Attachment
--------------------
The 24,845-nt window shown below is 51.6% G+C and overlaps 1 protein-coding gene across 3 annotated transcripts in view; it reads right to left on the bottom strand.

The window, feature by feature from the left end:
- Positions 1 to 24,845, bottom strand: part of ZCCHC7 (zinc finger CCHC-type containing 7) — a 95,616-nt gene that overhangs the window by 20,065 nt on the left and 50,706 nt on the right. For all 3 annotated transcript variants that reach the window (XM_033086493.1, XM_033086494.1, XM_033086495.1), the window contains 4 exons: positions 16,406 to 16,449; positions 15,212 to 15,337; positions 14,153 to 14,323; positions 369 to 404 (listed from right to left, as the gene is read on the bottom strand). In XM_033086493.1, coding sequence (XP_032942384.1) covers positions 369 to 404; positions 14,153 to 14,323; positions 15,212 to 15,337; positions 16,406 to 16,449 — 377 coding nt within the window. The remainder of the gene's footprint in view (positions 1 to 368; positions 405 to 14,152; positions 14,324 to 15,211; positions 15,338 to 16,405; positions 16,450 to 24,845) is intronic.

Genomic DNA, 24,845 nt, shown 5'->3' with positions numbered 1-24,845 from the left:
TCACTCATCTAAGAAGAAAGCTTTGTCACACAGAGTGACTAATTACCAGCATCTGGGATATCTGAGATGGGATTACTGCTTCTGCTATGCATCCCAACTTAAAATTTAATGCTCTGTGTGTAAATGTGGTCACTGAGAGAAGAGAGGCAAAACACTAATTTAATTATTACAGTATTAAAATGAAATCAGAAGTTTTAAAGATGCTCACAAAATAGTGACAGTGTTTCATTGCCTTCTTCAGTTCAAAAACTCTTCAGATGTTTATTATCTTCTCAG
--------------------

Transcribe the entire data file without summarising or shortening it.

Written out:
The 24,845-nt window shown below is 51.6% G+C and overlaps 1 protein-coding gene across 3 annotated transcripts in view; it reads right to left on the bottom strand.

The window, feature by feature from the left end:
- Positions 1 to 24,845, bottom strand: part of ZCCHC7 (zinc finger CCHC-type containing 7) — a 95,616-nt gene that overhangs the window by 20,065 nt on the left and 50,706 nt on the right. For all 3 annotated transcript variants that reach the window (XM_033086493.1, XM_033086494.1, XM_033086495.1), the window contains 4 exons: positions 16,406 to 16,449; positions 15,212 to 15,337; positions 14,153 to 14,323; positions 369 to 404 (listed from right to left, as the gene is read on the bottom strand). In XM_033086493.1, coding sequence (XP_032942384.1) covers positions 369 to 404; positions 14,153 to 14,323; positions 15,212 to 15,337; positions 16,406 to 16,449 — 377 coding nt within the window. The remainder of the gene's footprint in view (positions 1 to 368; positions 405 to 14,152; positions 14,324 to 15,211; positions 15,338 to 16,405; positions 16,450 to 24,845) is intronic.

Genomic DNA, 24,845 nt, shown 5'->3' with positions numbered 1-24,845 from the left:
TCACTCATCTAAGAAGAAAGCTTTGTCACACAGAGTGACTAATTACCAGCATCTGGGATATCTGAGATGGGATTACTGCTTCTGCTATGCATCCCAACTTAAAATTTAATGCTCTGTGTGTAAATGTGGTCACTGAGAGAAGAGAGGCAAAACACTAATTTAATTATTACAGTATTAAAATGAAATCAGAAGTTTTAAAGATGCTCACAAAATAGTGACAGTGTTTCATTGCCTTCTTCAGTTCAAAAACTCTTCAGATGTTTATTATCTTCTCAG